Margaret Beaufort: Mother of the Tudor Dynasty, By Elizabeth Norton

Portrait of a medieval matriarch

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The Independent Culture

Such is the pull of Philippa Gregory that Amberley feel compelled to advertise this book as "the true story of the 'Red Queen'".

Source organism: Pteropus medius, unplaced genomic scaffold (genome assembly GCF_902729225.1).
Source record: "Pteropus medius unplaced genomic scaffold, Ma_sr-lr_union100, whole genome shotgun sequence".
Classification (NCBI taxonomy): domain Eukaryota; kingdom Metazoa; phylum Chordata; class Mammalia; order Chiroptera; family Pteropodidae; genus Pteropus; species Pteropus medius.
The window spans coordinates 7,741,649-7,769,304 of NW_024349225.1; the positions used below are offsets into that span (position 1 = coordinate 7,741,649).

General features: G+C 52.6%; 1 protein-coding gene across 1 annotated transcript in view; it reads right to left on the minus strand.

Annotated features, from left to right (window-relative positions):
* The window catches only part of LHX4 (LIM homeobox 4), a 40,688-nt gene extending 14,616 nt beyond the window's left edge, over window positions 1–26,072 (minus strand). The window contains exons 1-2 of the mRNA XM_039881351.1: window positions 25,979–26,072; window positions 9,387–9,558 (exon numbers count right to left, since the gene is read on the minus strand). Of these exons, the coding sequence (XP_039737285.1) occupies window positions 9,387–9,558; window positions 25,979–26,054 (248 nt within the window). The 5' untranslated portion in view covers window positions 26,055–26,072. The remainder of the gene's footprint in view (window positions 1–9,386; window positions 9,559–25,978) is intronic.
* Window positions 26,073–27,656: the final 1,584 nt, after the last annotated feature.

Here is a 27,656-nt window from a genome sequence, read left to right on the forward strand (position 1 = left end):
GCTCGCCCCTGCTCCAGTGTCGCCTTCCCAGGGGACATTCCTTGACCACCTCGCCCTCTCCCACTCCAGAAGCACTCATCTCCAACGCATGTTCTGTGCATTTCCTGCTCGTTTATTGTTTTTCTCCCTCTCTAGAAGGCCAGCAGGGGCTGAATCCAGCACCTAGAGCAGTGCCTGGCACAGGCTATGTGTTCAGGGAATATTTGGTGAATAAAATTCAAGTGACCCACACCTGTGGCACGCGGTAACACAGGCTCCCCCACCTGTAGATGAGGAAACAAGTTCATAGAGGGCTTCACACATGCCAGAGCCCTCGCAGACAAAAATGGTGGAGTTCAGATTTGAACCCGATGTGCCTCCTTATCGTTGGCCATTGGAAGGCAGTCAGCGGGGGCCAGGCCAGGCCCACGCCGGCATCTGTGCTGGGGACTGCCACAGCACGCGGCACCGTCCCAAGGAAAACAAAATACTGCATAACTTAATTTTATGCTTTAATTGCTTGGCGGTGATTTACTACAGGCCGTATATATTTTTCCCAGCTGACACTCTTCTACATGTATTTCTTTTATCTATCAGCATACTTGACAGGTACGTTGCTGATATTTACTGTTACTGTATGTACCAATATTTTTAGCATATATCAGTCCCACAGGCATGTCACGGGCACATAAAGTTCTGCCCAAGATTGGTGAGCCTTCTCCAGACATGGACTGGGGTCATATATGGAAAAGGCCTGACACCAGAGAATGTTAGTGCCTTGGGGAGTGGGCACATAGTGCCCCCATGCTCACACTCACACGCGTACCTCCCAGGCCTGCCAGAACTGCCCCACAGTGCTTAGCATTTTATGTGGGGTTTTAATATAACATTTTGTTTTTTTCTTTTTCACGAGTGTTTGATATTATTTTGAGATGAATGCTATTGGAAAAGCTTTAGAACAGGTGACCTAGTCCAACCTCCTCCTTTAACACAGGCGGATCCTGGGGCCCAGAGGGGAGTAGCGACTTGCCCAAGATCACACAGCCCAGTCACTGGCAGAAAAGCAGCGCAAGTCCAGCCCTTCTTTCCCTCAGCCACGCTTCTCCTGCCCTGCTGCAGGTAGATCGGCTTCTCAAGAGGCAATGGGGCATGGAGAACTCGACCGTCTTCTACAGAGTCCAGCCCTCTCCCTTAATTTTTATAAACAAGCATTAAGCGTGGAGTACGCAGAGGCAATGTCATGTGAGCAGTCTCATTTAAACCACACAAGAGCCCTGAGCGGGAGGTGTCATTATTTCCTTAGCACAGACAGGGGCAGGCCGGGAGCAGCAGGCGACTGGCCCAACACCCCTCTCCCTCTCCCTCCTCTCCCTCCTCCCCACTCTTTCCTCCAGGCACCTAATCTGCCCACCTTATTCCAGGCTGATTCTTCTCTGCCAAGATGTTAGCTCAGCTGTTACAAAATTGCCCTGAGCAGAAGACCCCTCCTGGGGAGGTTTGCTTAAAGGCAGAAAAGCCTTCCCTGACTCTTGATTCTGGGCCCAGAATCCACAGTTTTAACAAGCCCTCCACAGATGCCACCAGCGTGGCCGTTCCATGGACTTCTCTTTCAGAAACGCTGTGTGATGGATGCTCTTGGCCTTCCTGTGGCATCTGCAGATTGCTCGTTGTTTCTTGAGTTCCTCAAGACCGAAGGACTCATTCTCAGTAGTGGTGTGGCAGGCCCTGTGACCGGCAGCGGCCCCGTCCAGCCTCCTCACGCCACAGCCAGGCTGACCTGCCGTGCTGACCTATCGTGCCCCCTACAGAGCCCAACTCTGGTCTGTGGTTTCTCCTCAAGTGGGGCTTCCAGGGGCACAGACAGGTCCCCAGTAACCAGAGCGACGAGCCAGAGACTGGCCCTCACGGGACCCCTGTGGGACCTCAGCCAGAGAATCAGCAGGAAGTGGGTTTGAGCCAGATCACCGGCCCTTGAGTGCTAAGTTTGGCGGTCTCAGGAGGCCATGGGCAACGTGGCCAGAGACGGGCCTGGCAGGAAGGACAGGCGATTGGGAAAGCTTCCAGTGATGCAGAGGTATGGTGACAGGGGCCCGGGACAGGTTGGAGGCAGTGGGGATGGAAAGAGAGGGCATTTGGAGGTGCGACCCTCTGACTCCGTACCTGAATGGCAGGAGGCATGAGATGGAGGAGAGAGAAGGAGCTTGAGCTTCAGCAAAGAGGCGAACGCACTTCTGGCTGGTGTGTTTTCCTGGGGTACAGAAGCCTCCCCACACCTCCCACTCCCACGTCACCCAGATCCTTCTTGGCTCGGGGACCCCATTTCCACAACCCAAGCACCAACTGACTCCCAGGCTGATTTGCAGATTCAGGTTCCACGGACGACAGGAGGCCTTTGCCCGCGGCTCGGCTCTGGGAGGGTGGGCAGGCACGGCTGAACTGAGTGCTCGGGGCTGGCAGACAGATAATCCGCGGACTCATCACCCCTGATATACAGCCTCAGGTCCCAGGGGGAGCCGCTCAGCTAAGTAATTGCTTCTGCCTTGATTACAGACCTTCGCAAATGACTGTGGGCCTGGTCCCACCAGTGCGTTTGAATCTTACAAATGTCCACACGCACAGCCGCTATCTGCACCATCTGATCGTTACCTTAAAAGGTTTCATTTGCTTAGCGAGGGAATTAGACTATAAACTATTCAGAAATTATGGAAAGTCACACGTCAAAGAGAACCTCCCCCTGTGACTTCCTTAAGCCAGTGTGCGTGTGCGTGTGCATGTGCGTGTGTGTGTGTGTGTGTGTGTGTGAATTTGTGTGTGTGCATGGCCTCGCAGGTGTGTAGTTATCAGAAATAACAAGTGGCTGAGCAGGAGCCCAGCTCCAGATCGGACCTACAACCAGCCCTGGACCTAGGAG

Alas, Elizabeth Norton doesn't quite have Gregory's way with plot and characters – essential, even in non-fiction – and this account of a complex moment in history, when the reign of the Plantagenets came to an end and the Tudor period began, is packed with names (lots of Elizabeths and Margarets) and events (battles, intrigues and constant switching of sides) that are often hard to distinguish from one another. Norton emphasises Margaret's holiness while never really reconciling it with her immense ambition for her son, soon to be Henry VII, which presupposes a real degree of ruthlessness.